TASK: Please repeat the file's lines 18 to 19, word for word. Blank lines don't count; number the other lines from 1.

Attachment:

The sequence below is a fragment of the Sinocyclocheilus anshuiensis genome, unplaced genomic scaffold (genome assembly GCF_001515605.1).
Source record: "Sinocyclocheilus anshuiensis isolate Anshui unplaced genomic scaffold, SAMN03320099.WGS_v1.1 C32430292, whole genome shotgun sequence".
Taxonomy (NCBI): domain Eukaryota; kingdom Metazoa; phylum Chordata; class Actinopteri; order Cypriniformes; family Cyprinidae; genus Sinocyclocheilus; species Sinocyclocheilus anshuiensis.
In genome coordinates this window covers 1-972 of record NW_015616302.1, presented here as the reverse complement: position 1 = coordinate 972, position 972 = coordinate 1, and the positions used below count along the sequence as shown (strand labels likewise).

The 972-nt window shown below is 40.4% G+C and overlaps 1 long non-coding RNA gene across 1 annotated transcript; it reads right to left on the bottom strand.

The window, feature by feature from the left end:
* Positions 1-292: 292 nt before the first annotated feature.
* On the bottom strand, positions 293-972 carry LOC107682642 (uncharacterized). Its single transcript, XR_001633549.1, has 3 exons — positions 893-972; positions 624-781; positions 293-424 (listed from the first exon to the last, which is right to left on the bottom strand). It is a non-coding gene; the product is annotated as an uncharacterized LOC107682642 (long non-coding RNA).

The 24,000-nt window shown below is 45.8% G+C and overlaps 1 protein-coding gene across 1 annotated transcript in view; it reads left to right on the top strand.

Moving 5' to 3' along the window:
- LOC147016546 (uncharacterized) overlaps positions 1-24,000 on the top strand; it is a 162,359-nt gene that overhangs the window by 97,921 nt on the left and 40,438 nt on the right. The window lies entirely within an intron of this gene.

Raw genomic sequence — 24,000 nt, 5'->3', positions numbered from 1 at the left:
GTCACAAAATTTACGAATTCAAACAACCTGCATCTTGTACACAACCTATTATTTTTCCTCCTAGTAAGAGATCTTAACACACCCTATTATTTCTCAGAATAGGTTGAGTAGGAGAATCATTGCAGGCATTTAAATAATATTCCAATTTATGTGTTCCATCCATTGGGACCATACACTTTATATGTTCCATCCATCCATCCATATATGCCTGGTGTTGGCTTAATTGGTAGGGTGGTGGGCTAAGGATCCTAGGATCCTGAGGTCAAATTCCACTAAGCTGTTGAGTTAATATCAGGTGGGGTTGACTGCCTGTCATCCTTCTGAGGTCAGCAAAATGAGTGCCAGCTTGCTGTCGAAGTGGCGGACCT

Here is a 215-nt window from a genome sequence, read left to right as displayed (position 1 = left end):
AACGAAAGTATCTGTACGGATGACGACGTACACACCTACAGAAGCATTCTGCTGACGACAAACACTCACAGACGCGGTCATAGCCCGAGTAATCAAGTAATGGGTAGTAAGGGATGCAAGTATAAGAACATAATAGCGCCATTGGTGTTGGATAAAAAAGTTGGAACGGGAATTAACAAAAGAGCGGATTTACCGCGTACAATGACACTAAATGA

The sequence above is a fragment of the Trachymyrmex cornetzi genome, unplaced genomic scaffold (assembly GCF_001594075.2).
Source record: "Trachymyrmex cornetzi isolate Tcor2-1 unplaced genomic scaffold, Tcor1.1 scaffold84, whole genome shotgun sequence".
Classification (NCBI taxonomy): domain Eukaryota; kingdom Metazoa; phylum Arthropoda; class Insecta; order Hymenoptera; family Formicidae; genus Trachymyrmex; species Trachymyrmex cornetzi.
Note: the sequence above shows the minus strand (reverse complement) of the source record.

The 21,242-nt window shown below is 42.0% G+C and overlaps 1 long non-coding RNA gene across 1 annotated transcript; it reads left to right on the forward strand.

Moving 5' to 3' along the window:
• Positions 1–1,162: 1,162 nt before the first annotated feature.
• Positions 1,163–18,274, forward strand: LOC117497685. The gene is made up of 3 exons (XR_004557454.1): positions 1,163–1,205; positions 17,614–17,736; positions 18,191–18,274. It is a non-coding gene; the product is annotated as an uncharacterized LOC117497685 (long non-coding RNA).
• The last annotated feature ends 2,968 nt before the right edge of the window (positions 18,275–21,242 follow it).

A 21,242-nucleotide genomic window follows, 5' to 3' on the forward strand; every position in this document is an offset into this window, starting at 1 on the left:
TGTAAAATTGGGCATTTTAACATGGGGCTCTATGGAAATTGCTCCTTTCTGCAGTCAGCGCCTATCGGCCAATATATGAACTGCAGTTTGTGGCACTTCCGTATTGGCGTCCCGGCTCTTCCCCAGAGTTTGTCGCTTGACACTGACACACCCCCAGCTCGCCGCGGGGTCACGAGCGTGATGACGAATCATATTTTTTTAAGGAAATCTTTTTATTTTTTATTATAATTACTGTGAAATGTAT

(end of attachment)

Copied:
Classification (NCBI taxonomy): domain Eukaryota; kingdom Metazoa; phylum Arthropoda; class Insecta; order Hymenoptera; family Formicidae; genus Trachymyrmex; species Trachymyrmex cornetzi.
Note: the sequence above shows the minus strand (reverse complement) of the source record.